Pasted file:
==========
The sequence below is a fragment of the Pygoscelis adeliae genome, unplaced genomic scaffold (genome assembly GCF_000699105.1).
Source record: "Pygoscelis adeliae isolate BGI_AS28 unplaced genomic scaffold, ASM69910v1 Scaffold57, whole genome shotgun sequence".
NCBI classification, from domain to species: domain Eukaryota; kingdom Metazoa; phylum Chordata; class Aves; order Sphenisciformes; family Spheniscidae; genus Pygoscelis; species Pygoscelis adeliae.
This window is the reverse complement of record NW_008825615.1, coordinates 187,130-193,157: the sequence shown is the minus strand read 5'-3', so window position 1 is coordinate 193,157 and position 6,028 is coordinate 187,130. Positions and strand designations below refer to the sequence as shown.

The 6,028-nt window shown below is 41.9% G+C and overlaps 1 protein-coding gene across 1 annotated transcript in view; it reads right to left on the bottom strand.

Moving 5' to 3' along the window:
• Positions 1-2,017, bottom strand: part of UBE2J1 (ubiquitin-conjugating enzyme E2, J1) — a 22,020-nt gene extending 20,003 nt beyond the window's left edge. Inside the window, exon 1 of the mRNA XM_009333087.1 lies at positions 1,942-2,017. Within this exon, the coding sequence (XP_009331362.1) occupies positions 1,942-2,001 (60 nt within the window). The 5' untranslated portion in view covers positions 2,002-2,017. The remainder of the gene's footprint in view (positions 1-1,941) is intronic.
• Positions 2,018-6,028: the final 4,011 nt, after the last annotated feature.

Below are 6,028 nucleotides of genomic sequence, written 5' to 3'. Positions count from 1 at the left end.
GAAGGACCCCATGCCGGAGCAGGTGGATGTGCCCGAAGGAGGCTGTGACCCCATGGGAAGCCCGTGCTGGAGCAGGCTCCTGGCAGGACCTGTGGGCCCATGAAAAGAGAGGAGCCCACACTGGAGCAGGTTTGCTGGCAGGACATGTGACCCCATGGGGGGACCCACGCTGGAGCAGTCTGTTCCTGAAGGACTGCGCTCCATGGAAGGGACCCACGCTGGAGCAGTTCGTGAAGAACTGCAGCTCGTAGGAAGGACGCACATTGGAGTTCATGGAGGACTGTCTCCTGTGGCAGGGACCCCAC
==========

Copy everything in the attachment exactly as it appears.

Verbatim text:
The sequence below is a fragment of the Pygoscelis adeliae genome, unplaced genomic scaffold (genome assembly GCF_000699105.1).
Source record: "Pygoscelis adeliae isolate BGI_AS28 unplaced genomic scaffold, ASM69910v1 Scaffold57, whole genome shotgun sequence".
NCBI classification, from domain to species: domain Eukaryota; kingdom Metazoa; phylum Chordata; class Aves; order Sphenisciformes; family Spheniscidae; genus Pygoscelis; species Pygoscelis adeliae.
This window is the reverse complement of record NW_008825615.1, coordinates 187,130-193,157: the sequence shown is the minus strand read 5'-3', so window position 1 is coordinate 193,157 and position 6,028 is coordinate 187,130. Positions and strand designations below refer to the sequence as shown.

The 6,028-nt window shown below is 41.9% G+C and overlaps 1 protein-coding gene across 1 annotated transcript in view; it reads right to left on the bottom strand.

Moving 5' to 3' along the window:
• Positions 1-2,017, bottom strand: part of UBE2J1 (ubiquitin-conjugating enzyme E2, J1) — a 22,020-nt gene extending 20,003 nt beyond the window's left edge. Inside the window, exon 1 of the mRNA XM_009333087.1 lies at positions 1,942-2,017. Within this exon, the coding sequence (XP_009331362.1) occupies positions 1,942-2,001 (60 nt within the window). The 5' untranslated portion in view covers positions 2,002-2,017. The remainder of the gene's footprint in view (positions 1-1,941) is intronic.
• Positions 2,018-6,028: the final 4,011 nt, after the last annotated feature.

Below are 6,028 nucleotides of genomic sequence, written 5' to 3'. Positions count from 1 at the left end.
GAAGGACCCCATGCCGGAGCAGGTGGATGTGCCCGAAGGAGGCTGTGACCCCATGGGAAGCCCGTGCTGGAGCAGGCTCCTGGCAGGACCTGTGGGCCCATGAAAAGAGAGGAGCCCACACTGGAGCAGGTTTGCTGGCAGGACATGTGACCCCATGGGGGGACCCACGCTGGAGCAGTCTGTTCCTGAAGGACTGCGCTCCATGGAAGGGACCCACGCTGGAGCAGTTCGTGAAGAACTGCAGCTCGTAGGAAGGACGCACATTGGAGTTCATGGAGGACTGTCTCCTGTGGCAGGGACCCCAC